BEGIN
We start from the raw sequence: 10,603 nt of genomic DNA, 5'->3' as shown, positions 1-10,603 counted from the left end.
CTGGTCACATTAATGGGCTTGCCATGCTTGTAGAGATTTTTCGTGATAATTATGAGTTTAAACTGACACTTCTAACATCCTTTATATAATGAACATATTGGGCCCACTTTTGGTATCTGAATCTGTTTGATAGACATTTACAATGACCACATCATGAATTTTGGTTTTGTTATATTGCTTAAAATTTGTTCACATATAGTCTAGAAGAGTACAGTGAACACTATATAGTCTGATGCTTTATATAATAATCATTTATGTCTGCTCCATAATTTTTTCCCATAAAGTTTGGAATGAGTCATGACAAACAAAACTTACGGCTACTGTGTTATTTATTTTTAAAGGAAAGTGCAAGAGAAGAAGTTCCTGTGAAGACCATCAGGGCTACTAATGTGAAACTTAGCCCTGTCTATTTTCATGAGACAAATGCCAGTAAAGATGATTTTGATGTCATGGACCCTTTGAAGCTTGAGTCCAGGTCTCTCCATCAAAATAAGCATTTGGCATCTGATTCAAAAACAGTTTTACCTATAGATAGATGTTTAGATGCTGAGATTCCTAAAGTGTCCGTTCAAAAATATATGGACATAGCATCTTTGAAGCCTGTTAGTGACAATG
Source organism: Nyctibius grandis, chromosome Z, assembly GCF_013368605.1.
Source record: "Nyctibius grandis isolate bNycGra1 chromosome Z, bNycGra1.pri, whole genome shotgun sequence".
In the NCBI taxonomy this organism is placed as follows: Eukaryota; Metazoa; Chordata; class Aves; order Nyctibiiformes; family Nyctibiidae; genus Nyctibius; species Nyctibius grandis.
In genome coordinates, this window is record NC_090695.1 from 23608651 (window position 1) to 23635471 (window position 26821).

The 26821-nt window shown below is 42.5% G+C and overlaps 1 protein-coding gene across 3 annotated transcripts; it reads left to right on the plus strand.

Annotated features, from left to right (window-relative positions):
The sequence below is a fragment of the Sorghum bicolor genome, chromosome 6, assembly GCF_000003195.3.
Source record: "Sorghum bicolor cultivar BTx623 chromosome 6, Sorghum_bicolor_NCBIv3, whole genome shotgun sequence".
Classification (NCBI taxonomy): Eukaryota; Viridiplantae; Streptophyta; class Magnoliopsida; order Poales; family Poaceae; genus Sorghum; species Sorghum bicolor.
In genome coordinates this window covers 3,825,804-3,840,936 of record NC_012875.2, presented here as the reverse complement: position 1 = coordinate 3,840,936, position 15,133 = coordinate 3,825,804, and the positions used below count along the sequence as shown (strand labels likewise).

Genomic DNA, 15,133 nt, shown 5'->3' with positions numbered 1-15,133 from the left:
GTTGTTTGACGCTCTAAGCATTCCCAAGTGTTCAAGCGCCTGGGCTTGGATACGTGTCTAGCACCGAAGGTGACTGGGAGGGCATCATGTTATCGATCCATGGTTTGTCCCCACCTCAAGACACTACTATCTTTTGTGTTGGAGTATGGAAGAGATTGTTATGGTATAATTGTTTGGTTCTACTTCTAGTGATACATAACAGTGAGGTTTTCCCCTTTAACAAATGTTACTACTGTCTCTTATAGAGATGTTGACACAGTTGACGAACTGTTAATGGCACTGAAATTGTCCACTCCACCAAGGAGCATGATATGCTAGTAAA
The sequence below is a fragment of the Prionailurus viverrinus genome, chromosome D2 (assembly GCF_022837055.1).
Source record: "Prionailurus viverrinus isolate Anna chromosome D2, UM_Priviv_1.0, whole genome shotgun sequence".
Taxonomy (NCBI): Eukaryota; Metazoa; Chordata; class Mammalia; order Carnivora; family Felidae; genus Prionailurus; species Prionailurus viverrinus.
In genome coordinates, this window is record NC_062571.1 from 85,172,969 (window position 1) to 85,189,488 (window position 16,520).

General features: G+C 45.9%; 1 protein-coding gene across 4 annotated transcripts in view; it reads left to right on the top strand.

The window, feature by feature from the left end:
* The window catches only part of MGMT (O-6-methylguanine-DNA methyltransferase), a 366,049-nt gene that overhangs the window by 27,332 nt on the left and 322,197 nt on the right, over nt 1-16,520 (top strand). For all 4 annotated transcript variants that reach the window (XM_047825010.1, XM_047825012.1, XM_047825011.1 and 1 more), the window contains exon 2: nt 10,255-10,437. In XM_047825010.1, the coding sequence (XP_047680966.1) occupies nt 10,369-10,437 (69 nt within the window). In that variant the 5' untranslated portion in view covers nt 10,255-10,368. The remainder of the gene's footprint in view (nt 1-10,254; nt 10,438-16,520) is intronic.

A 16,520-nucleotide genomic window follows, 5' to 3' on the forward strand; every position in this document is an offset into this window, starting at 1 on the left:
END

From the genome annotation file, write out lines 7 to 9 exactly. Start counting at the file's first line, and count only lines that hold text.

The 26821-nt window shown below is 42.5% G+C and overlaps 1 protein-coding gene across 3 annotated transcripts; it reads left to right on the plus strand.

Annotated features, from left to right (window-relative positions):
The sequence below is a fragment of the Sorghum bicolor genome, chromosome 6, assembly GCF_000003195.3.